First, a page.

Whether you lose weight or not relies on your daily calorie intake and if you overeat at other mealtimes, then you’re not going to be in a calorie deficit. You could even end up putting on weight if you eat too many calories overall.

It has also been noted that “picking” at food as with this type of diet trend could be associated with eating disorders. Anything that affects your relationship with food has the potential for negative side effects.

The Cottage Cheese and Mustard Diet

As you can see, this is another diet with a wacky name and like the Girl Dinner Diet above, it does follow some good nutritional practices.

The diet basically involves including cottage cheese mixed with mustard along with some veg that you dip into it. 

This means that anyone who follows this diet will get a good source of protein (from the cottage cheese) and a nice amount of vegetables as well, which are both positive choices.

Where the addition of mustard came in, I do not know, but as with a lot of fad diets, there are always components that make little sense.

Problems With The Cottage Cheese and Mustard Diet

Although this diet sounds ok in terms of nutrition, there are a few things I can see going wrong with it.

First of all, you’re probably going to lack fat in this diet which is essential to many bodily functions. Any diet that lacks enough fat will be detrimental to your health long-term.

Secondly, this diet will get boring VERY fast! No one is likely to enjoy eating cottage cheese, mustard and vegetables every day for dinner, let alone all meals.

So in theory, if what’s on your plate puts you into a calorie deficit, yes, you’ll lose weight. However if you don’t follow it for long, then it’s not going to have much of an effect.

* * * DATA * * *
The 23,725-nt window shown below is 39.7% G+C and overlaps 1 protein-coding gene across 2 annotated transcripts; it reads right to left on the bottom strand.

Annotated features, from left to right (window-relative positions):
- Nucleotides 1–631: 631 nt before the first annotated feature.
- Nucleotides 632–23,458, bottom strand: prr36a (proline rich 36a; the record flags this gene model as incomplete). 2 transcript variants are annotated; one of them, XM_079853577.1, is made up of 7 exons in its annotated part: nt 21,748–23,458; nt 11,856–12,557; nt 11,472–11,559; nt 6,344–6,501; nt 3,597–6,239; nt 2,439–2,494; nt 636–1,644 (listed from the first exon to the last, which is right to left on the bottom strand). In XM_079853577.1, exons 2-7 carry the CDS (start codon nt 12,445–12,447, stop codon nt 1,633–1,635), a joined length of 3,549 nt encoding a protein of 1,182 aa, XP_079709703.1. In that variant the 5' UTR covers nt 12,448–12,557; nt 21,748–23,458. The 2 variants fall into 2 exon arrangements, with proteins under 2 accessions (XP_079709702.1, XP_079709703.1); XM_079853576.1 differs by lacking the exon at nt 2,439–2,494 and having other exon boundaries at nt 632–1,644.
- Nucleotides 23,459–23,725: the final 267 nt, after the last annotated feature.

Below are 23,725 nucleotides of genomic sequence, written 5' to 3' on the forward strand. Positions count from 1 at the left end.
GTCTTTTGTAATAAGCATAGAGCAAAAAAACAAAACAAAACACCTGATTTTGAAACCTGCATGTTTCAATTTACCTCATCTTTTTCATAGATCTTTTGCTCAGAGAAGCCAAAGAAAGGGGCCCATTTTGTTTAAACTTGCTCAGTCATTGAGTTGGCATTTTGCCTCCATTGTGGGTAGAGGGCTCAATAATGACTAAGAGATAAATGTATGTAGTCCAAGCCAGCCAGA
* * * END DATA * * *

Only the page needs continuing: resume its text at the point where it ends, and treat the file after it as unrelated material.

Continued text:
Why Diets Usually Fail

The broader issue with trending diets, whether on TikTok or any other platform, lies in their long-term sustainability:

As discussed, any way of eating that puts you into a calorie deficit will help you lose weight.

What’s important though is that you can follow that way of eating long-term so you not only lose weight, but keep it off, plus the diet must keep you in good health!

The following are some of the main reasons diets don’t end up working for most people:

  • Diet Rules: Strict rules, while simplifying the following of a diet, often undermine the long-term success of it.
  • Perfectionism: Diets built around strict rules create an all-or-nothing mentality, which struggles to accommodate the unpredictability of everyday life.
  • Deprivation: Eliminating your favourite often leads to eventual overindulgence, causing guilt and derailing your progress.
  • Emotional Eating: Many trending diets overlook emotional eating, which can trigger unhealthy eating and intensify negative emotions.
  • Motivation Source: Weight loss initiated by negative emotions or short-term discomfort leads to up and down motivation and impulsive eating behaviours.

Diet Rules

Most diets are based around rules, and while this makes them easy to understand, it’s what often makes the diet fail in the end.

Examples of diet rules are:

  • Don’t eat carbs
  • Only eat foods assigned to this “green” category”
  • Have 1500 Calories per day
  • Don’t eat after 6pm

Most people want a diet that’s simple to follow because learning how to lose weight can be a big learning journey. 

However, food rules are problematic for various reasons. One I’d like to point out is calorie counting which many will be surprised about. Counting calories can make you disassociated from hunger cues and also not trust yourself to make your own decisions around food.

This leads me to the next point.


Perfectionism or black & white thinking is common with food rules.

The way your mind sees it is:

“I’m either following these rules and on the diet”…


“I’m not following the rules at all and off the diet”.

And I don’t need to tell you how unpredictable life tends to be. 

When something you didn’t plan happens, how easy is it to feel like you can’t follow the rules set out by your diet?

Anything can throw you off.

For example:

  • What happens if you run out of a particular food?
  • What happens if you forget to take your food to work?
  • What happens if the kids are ill?
  • What happens if you don’t have much time that day?
  • What happens if you go over your calories a little bit?
  • What happens if you’re just super stressed and can’t deal with thinking about dieting?
  • Etc…

So diet rules create this very all-or-nothing mindset which reduces the sustainability of any diet.

For true long-term success, you need to be able to be flexible around food and learn to work in the “grey areas”.  This means that when you can’t be as perfect as you would like, you still do something towards eating healthily rather than throwing the diet out of the window for the day.